Same thing with ribs, if I don't do salt and pepper I use a homemade rub or use something like Plowboys Yardbird with a little bit of olive oil. Cook indirect, 225-275 and pull once the ribs start to crack a bit when you bend them.

    Pulled pork- I use a bone in butt, indirect, seasoned liberally with a homemade rub or Plowboys Yardbird, and once the internal temp gets to around 190 I start checking the bone. Once it pulls out without resistance it's ready to take off the pit, rest and shred/pull.

    This is a good tutorial for doing brisket. I do like to trim a little fat on the outside as not all of it will break down and render so you end up with a layer of fat that gets trimmed off. Not only does the presentation suffer when you do this (because the smoke ring won't penetrate that layer of fat) but you're removing the seasoning/bark that developed on the outside of the fat.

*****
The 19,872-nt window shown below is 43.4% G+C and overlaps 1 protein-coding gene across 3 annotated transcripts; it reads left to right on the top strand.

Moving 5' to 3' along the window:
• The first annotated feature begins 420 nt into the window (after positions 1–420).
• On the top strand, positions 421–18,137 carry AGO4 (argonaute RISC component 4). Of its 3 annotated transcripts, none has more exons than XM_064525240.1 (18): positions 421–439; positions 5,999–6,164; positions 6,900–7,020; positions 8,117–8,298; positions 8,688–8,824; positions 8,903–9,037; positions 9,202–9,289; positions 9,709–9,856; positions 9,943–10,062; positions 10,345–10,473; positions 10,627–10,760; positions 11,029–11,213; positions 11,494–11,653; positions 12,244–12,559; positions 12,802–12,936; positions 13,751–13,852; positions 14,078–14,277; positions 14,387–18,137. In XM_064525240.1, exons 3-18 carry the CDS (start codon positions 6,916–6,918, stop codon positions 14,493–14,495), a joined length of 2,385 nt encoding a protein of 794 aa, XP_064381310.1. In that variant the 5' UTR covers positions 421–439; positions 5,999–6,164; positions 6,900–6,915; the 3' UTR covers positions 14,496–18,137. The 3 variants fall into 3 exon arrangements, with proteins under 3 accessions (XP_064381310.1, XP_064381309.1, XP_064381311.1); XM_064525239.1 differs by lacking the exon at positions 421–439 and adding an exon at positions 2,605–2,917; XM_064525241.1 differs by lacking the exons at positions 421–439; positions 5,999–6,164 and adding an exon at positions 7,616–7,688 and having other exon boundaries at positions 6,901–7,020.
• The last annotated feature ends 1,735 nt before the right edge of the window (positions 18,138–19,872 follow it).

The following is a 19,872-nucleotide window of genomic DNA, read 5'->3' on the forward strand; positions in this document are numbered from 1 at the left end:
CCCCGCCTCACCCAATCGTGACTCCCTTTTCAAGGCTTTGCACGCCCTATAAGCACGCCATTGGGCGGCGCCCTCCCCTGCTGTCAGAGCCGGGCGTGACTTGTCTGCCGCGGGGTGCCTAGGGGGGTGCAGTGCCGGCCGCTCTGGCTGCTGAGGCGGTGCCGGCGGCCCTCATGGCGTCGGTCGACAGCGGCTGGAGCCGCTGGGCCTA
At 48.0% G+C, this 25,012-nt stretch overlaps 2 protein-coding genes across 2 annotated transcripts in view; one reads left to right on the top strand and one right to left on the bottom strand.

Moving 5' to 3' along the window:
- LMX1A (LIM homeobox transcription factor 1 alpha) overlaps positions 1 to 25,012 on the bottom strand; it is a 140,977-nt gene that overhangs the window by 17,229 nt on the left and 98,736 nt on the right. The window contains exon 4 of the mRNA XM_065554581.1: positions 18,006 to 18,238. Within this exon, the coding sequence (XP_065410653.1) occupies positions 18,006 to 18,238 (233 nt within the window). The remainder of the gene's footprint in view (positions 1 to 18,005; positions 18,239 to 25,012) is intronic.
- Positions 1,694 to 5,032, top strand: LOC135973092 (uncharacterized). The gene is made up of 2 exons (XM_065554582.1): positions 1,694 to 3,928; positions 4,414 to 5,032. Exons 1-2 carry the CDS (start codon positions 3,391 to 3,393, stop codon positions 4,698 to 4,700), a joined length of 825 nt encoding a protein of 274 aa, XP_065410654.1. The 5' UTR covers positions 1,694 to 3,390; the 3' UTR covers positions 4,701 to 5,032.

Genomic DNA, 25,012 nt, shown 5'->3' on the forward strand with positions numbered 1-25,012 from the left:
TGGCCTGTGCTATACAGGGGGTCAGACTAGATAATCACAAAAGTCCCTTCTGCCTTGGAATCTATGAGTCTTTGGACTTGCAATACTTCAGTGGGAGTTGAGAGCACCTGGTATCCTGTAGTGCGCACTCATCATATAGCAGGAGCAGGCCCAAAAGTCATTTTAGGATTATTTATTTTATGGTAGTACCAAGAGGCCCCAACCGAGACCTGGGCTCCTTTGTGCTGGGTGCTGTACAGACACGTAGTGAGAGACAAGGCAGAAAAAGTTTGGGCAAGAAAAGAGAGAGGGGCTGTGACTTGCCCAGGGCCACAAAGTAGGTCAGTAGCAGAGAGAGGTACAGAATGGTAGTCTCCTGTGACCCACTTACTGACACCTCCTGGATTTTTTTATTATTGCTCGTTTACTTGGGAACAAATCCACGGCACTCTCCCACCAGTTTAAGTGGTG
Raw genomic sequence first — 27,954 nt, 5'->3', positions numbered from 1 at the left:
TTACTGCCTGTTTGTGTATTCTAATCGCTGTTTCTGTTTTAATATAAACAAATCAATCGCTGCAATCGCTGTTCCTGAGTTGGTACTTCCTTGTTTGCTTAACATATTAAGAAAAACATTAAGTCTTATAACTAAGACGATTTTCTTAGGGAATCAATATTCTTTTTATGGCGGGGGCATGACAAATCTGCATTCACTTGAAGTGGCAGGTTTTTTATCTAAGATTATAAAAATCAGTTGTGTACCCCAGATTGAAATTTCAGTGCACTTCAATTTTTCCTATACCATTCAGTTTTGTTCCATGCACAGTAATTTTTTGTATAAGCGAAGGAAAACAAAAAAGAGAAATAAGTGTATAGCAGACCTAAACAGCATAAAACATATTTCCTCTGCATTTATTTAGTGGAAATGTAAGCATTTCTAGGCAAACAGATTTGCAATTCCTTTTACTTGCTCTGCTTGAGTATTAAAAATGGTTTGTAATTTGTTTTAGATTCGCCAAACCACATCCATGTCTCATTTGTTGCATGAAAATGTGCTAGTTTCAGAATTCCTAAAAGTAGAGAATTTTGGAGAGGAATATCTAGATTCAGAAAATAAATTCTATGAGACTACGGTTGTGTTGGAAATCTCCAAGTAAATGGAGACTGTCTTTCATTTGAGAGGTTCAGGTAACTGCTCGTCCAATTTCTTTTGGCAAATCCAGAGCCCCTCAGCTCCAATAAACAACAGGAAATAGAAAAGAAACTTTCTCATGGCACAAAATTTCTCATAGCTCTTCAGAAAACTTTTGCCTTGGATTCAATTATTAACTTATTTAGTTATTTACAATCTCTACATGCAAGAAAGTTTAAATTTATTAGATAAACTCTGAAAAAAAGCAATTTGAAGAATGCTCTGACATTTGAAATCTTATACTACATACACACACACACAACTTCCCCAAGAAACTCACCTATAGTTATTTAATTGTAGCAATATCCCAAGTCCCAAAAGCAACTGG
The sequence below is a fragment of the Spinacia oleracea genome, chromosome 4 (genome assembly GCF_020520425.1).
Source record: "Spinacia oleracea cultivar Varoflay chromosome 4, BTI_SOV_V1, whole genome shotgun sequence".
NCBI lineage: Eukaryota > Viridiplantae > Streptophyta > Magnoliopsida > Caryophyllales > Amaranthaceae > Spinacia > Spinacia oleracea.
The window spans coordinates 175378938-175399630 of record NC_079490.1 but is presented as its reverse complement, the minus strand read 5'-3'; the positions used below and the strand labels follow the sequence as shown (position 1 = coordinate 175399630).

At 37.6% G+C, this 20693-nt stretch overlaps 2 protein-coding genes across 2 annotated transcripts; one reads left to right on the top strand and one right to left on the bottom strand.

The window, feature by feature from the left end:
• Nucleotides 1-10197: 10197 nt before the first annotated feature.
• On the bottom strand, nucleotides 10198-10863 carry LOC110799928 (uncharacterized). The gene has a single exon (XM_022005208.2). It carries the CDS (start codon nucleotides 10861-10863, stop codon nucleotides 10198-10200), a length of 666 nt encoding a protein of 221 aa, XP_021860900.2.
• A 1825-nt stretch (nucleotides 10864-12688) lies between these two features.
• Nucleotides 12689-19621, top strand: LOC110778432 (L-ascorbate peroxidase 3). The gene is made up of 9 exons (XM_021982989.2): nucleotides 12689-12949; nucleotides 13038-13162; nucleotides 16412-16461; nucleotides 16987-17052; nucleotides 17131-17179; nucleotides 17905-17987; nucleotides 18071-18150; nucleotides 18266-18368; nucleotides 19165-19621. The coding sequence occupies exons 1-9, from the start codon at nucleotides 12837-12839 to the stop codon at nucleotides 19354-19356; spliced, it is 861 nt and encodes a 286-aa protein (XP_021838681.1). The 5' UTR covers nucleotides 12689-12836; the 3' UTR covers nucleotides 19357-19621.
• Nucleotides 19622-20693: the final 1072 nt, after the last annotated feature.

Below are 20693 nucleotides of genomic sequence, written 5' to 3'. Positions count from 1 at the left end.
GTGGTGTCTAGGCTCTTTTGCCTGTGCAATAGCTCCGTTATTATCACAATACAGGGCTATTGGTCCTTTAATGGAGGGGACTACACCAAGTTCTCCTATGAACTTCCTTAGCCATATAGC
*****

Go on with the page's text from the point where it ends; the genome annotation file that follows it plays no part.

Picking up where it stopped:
EDIT: I kept getting distracted at work and this post took longer than it should have and Monty ended up giving you some great info.

  5. #5
    I have an electric smoker about the size of a bar fridge, digital temp control from 125* to 400*, and right now a broil king natural gas grill. I also use a charcoal grill/smoker combo. I make my own rubs, mostly trial and error, had a little help from Jim last summer on a pork rub. I also started doing my own sauce, molasas based, and use natural smoke a fair bit. A lot of the grilling getss done direct, for the quick supper things, but when I got time, I like to drag it out. With this side of BBQ, I am a rookie. Getting mixed results. Tasty yes, always fall apart tender, not always.

    Feel free to visit my website,

  6. #6